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A is for Automobile

These 26 short articles provide — in alphabetical order — a terrific introduction to planning in America. They were prepared for the Planning Commissioners Journal by the late planning historian Laurence C. Gerckens, FAICP. Gerckens was national historian for the American Institute of Certified Planners; founder of The Society for American City and Regional Planning History; and emeritus professor at The Ohio State University.

Paul Hoffman, who illustrated all 86 covers of the Planning Commissioners Journal, prepared the 26 illustrations for the Planning ABC’s.

Sit back, relax, and browse through a range of fascinating planning topics.

The automobile enabled creation of multi-million-person urban areas spread thinly over vast regional areas — and shaped the character of the 20th century American city. The primary city-shaper until the mid-1920s was the trolley. Electric trolleys, running on fixed-rails, generated high density residential development within a few-block walking distance of the main streets on which they ran. Small mom-and-pop grocery stores and personal service shops were located at street corner trolley stops regularly spaced along the major streets radiating outward from the central commercial and manufacturing district: the “downtown.”

The advent of the automobile changed all that. Not limited to fixed main-street routes, the automobile could travel anywhere there was a passable public way. The auto-owning seeker of a housing site could negotiate for a parcel of land beyond the limits of a few major streets. This dispersal of new residential development (generally for a population with higher disposable income than that of the average dweller along a trolley line) led, in turn, to strip-commercial development along auto routes radiating outward from the city center.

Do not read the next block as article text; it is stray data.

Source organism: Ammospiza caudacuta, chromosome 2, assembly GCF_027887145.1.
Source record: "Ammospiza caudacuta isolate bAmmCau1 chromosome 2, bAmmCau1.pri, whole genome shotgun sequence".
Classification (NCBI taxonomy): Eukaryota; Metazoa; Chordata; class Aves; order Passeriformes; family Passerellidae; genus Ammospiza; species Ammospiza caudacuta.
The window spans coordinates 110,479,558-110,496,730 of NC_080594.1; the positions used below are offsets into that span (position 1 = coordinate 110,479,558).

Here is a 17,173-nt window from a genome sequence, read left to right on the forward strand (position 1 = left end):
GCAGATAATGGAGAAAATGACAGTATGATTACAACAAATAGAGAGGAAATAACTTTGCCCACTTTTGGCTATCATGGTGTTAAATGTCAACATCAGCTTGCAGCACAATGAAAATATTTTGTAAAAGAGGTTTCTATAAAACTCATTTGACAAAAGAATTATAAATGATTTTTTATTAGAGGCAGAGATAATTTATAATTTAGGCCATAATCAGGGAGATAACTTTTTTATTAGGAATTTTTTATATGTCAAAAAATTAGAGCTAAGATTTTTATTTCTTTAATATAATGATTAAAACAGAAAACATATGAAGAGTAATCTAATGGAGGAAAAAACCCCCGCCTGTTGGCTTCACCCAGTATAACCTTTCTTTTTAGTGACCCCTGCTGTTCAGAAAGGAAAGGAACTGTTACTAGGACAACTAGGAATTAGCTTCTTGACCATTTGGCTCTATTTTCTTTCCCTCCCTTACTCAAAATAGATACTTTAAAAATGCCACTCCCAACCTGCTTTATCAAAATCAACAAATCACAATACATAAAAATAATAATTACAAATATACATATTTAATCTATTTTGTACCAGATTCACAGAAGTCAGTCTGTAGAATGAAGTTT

By the 1920s, the need for street-widening to relieve auto congestion in and near the city center was already triggering large and growing public expenditures. This required careful budgeting of community resources — and stimulated the formal adoption of capital budgets and the preparation of long-range community plans for physical development. See B is for Budget and C is for Comprehensive Plan.

Auto-accessed commercial and industrial developments beyond downtown made for increased demands on city services. Zoning was used to limit such developments to specific areas. This served not only to conserve community tax resources, but to assure the owners of single-family-detached homes in the newly emerging “suburbs” that the value of their property would not be threatened by the intrusion of undesired neighbors.

America’s prosperity following the end of the Second World War encouraged both auto and new home ownership, stimulating the explosive growth of sprawling suburbs.

Unfortunately, one outcome was that American families became increasingly dependent on the automobile. This auto-dependency was heightened by curtailment of suburban transit service in many communities. Reliance on the private auto generated the ubiquitous multi-car family as the varying transportation needs of family members required travel over long distances, at diverse times, and to widely scattered locations.

More cars, in turn, led to a dramatic change in the layout of residential developments as wider streets were provided to permit parking on both sides; wider lots to allow single-story houses with two-car garages to face on the street; and deeper front yard setbacks to enable on-site parking of two or more automobiles. The resulting increase in lot size — coupled with a reduction in family size — endangered the walk-in-school and the concept of an elementary-school-focused neighborhood. And for those on the lower rungs of the economic ladder, locked into central cities, the new auto-based suburbs meant reduced job and life opportunities.